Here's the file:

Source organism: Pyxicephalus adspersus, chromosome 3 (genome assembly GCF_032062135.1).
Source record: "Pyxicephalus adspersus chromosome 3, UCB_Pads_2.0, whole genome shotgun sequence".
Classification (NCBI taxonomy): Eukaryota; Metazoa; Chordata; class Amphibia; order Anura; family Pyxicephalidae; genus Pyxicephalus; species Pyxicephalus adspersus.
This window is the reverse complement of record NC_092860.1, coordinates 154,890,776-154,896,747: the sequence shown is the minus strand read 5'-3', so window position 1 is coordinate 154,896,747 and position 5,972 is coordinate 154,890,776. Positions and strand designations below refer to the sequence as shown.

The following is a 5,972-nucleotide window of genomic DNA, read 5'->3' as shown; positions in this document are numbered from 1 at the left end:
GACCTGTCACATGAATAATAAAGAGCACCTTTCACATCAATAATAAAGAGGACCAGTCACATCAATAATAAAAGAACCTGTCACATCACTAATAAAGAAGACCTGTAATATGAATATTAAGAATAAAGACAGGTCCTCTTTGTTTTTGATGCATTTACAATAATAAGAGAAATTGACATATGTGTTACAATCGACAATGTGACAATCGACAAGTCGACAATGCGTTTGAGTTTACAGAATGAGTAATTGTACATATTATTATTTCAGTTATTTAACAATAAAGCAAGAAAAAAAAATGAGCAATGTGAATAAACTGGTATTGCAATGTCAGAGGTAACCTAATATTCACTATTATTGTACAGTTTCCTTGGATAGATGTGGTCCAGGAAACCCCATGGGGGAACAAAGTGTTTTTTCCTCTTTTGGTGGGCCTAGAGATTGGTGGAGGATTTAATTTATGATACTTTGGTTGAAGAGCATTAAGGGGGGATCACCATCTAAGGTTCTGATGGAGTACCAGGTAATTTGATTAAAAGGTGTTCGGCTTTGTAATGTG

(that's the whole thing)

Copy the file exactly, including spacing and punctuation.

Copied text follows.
Source organism: Pyxicephalus adspersus, chromosome 3 (genome assembly GCF_032062135.1).
Source record: "Pyxicephalus adspersus chromosome 3, UCB_Pads_2.0, whole genome shotgun sequence".
Classification (NCBI taxonomy): Eukaryota; Metazoa; Chordata; class Amphibia; order Anura; family Pyxicephalidae; genus Pyxicephalus; species Pyxicephalus adspersus.
This window is the reverse complement of record NC_092860.1, coordinates 154,890,776-154,896,747: the sequence shown is the minus strand read 5'-3', so window position 1 is coordinate 154,896,747 and position 5,972 is coordinate 154,890,776. Positions and strand designations below refer to the sequence as shown.

The following is a 5,972-nucleotide window of genomic DNA, read 5'->3' as shown; positions in this document are numbered from 1 at the left end:
GACCTGTCACATGAATAATAAAGAGCACCTTTCACATCAATAATAAAGAGGACCAGTCACATCAATAATAAAAGAACCTGTCACATCACTAATAAAGAAGACCTGTAATATGAATATTAAGAATAAAGACAGGTCCTCTTTGTTTTTGATGCATTTACAATAATAAGAGAAATTGACATATGTGTTACAATCGACAATGTGACAATCGACAAGTCGACAATGCGTTTGAGTTTACAGAATGAGTAATTGTACATATTATTATTTCAGTTATTTAACAATAAAGCAAGAAAAAAAAATGAGCAATGTGAATAAACTGGTATTGCAATGTCAGAGGTAACCTAATATTCACTATTATTGTACAGTTTCCTTGGATAGATGTGGTCCAGGAAACCCCATGGGGGAACAAAGTGTTTTTTCCTCTTTTGGTGGGCCTAGAGATTGGTGGAGGATTTAATTTATGATACTTTGGTTGAAGAGCATTAAGGGGGGATCACCATCTAAGGTTCTGATGGAGTACCAGGTAATTTGATTAAAAGGTGTTCGGCTTTGTAATGTG